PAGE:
There’s a short interview with David Nichols in last week’s New Scientist in which he talks about his place in the history of the production of “legal highs”.
The backstory is that he was doing work on MDMA (ecstasy) with half an eye on using it in the treatment of psychiatric and neurological conditions. But when it became clear that MDMA was going to be proscribed, he turned his attention to MDMA-like compounds – compounds that have since found their way into the production of legal highs. Using them in this way is, he says,
completely irresponsible. These substances have only been tested in rats in a few doses. In the long term they might cause cancers, or liver or cardiovascular damage. We just have no idea.
And, of course, online publication of results means that it’s very easy for them to be searched and disseminated. So there’s a problem: good science depends on publishing results for criticism; but that publication means that you can’t control the ends to which those results are put. And this gives researchers a headache: do they publish and wash their hands of what others do with their work, or not publish and therefore risk marginalisation (and their jobs), or do they just ignore certain areas of research? For Nichols,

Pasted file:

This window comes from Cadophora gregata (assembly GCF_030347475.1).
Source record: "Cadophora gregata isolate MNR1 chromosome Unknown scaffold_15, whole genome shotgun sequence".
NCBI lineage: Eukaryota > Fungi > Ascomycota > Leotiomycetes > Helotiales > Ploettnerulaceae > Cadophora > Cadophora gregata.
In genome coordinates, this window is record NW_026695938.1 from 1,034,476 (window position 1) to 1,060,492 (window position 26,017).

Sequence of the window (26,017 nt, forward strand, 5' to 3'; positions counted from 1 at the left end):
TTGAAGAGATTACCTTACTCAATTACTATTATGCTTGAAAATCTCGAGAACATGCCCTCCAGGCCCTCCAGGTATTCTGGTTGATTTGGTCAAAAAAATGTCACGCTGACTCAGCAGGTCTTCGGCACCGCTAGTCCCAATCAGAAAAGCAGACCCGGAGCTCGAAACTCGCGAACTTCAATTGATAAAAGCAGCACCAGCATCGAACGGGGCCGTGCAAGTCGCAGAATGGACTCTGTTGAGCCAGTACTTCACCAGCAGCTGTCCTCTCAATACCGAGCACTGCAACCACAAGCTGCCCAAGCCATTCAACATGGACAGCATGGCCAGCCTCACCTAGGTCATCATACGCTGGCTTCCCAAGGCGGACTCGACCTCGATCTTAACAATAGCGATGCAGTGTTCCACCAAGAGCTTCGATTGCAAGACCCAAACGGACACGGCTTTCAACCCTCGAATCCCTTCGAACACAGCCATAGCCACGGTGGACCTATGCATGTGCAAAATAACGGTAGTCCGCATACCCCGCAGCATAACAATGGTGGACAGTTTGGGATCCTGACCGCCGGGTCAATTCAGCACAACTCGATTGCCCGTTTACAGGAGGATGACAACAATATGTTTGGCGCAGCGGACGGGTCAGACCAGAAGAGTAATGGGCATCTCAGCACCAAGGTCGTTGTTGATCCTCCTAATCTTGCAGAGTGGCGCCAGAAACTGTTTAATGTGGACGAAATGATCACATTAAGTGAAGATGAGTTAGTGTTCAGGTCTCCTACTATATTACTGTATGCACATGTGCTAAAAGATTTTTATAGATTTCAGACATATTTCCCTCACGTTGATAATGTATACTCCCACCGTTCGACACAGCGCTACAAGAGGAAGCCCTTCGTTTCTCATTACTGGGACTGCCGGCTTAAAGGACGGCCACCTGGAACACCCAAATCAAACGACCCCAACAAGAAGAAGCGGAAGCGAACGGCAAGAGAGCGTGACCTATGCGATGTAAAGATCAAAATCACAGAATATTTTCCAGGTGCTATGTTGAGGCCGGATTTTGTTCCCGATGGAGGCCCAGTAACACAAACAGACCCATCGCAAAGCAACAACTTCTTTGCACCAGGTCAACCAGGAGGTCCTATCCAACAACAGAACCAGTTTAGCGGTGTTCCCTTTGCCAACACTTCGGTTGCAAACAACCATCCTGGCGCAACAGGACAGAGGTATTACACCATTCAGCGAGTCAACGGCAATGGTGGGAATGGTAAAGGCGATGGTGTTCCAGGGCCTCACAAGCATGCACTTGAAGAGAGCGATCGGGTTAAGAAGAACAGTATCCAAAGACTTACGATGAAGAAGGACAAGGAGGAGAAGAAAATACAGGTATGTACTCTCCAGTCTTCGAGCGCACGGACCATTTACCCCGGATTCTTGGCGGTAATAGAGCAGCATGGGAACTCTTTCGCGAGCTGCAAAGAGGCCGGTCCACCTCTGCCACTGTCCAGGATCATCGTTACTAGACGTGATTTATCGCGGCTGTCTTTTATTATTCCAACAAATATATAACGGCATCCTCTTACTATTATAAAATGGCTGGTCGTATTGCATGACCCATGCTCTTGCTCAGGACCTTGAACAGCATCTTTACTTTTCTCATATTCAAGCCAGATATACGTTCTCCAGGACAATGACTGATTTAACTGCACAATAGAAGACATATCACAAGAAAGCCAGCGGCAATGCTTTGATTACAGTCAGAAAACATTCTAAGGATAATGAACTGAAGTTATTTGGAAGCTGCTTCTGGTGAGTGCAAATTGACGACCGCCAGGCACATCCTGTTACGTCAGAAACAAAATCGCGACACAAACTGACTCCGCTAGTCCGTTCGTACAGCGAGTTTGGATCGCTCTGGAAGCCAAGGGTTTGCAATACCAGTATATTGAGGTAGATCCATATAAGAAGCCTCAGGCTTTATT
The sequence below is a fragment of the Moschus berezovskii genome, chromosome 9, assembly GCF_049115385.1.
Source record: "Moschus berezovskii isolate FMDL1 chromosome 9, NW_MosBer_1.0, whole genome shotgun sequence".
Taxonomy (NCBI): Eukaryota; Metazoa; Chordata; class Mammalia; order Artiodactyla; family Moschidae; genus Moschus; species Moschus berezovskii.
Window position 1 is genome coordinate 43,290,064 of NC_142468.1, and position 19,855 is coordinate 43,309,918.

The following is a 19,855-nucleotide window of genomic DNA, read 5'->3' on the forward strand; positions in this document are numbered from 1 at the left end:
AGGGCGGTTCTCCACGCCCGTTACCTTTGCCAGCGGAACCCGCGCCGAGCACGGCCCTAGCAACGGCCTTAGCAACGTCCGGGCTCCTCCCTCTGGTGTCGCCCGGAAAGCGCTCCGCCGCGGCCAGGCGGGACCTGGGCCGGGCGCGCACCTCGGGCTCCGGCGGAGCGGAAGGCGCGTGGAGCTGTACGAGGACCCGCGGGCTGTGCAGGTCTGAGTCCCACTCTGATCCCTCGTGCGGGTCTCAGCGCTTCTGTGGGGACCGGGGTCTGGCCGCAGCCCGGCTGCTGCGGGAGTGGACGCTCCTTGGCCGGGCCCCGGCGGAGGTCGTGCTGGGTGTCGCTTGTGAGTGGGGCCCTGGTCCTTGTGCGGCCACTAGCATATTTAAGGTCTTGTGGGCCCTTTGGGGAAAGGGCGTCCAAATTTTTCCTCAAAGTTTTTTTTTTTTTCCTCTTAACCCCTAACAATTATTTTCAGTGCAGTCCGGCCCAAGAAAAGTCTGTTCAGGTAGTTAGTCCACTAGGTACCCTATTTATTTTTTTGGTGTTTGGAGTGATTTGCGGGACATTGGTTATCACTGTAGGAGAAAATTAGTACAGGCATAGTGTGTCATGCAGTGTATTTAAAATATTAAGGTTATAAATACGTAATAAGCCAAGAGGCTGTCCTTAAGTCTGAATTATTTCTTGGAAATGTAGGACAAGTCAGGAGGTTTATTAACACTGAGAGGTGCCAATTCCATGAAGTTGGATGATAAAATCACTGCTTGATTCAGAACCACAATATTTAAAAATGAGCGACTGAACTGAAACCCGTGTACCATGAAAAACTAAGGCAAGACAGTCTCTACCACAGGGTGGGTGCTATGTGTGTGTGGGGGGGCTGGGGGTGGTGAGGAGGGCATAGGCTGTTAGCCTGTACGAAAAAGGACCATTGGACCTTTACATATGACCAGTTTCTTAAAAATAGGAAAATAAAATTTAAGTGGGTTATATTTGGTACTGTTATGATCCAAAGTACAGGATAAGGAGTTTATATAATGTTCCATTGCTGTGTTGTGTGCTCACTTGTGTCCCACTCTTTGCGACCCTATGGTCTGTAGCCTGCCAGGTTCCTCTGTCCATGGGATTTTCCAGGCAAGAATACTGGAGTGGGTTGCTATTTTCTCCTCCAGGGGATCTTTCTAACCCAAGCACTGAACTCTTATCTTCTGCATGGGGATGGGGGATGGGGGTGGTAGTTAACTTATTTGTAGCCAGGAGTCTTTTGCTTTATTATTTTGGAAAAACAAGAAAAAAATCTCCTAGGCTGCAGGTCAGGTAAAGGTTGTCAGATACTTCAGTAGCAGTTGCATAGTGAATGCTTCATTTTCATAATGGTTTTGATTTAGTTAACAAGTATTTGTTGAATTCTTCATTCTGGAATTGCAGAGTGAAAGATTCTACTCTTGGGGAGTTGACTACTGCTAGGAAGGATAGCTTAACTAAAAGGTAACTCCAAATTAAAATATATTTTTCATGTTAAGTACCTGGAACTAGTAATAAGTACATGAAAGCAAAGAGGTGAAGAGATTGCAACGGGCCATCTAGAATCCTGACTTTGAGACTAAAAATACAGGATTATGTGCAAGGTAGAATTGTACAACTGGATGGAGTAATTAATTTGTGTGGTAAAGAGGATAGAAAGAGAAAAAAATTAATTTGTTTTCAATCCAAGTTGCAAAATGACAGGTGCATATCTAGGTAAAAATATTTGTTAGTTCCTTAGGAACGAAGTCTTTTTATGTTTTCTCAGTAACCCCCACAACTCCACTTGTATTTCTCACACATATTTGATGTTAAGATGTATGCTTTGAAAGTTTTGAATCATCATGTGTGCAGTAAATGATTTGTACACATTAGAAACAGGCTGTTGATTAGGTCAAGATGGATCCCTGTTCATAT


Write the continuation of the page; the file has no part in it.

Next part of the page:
There was one case in which I decided not to work on a molecule: I thought it looked potentially interesting, but probably also very toxic, and cheap and easy to make.
But he comes down in the end on the side of publishing; he says that, on balance, people should still publish what they find.
But I can see why the problem exists and persists; and it’s not a million miles from one flagged by Tom Douglas and Julian Savulescu in a recent JME paper on synthetic biology. Nor is it unrelated to recent worries expressed by certain financial institutions about the publication in an MPhil thesis of details of how to hack chip-and-pin payment cards. As it happens, I don’t share Tom and Julian’s worries in respect of synbio, and I’m slightly surprised that the banking security people aren’t grateful to Cambridge for pointing out a weakness in their systems to them rather than whining to the University’s PR (PR, ffs!) department. The problem of the safety of unregulated legal highs would never have arisen if disco-biscuits had never been made illegal.
But the underlying question remains: if there is some technology t or discovery d the public dissemination of the details of which is potentially dangerous, then how should we deal with t and d? Is there a line to be drawn concerning what is and what isn’t apt to be published – and is it congruent with a line marking what is and isn’t apt to be researched to begin with? That, I think, was at the heart of Tom and Julian’s question; but I’m not sure how to begin to answer it.